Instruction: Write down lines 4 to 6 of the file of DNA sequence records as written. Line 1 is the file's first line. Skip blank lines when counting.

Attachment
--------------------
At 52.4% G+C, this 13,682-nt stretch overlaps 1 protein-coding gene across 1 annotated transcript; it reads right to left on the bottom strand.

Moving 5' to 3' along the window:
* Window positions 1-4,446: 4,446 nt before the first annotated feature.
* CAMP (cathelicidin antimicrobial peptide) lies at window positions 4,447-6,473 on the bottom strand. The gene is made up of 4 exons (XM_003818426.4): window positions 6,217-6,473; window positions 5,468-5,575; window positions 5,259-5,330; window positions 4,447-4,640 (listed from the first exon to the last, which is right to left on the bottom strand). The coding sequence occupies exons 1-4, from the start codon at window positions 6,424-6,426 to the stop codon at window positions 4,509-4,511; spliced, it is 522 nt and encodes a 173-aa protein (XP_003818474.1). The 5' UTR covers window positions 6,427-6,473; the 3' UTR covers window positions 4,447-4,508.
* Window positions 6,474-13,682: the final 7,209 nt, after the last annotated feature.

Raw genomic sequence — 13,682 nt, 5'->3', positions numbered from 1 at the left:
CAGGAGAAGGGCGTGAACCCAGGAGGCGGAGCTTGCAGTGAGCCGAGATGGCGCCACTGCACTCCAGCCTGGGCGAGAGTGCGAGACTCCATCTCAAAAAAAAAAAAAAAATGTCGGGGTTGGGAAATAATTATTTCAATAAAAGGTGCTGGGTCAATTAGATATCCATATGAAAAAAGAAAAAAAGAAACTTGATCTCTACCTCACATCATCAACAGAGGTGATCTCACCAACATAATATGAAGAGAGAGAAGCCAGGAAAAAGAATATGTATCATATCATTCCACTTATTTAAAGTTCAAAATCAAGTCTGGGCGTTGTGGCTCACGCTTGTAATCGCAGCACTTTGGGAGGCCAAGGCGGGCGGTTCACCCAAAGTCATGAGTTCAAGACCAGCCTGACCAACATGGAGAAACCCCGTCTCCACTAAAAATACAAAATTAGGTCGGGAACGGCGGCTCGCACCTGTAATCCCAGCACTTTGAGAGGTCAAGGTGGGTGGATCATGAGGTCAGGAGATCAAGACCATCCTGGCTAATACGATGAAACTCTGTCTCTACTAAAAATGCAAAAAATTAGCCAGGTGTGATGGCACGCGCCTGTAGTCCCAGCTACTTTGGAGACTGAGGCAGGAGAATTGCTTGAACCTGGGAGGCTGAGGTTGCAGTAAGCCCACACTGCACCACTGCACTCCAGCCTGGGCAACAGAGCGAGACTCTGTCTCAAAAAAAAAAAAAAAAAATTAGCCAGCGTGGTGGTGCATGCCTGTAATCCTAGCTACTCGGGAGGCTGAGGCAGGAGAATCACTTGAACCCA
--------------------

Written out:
* CAMP (cathelicidin antimicrobial peptide) lies at window positions 4,447-6,473 on the bottom strand. The gene is made up of 4 exons (XM_003818426.4): window positions 6,217-6,473; window positions 5,468-5,575; window positions 5,259-5,330; window positions 4,447-4,640 (listed from the first exon to the last, which is right to left on the bottom strand). The coding sequence occupies exons 1-4, from the start codon at window positions 6,424-6,426 to the stop codon at window positions 4,509-4,511; spliced, it is 522 nt and encodes a 173-aa protein (XP_003818474.1). The 5' UTR covers window positions 6,427-6,473; the 3' UTR covers window positions 4,447-4,508.
* Window positions 6,474-13,682: the final 7,209 nt, after the last annotated feature.

Raw genomic sequence — 13,682 nt, 5'->3', positions numbered from 1 at the left: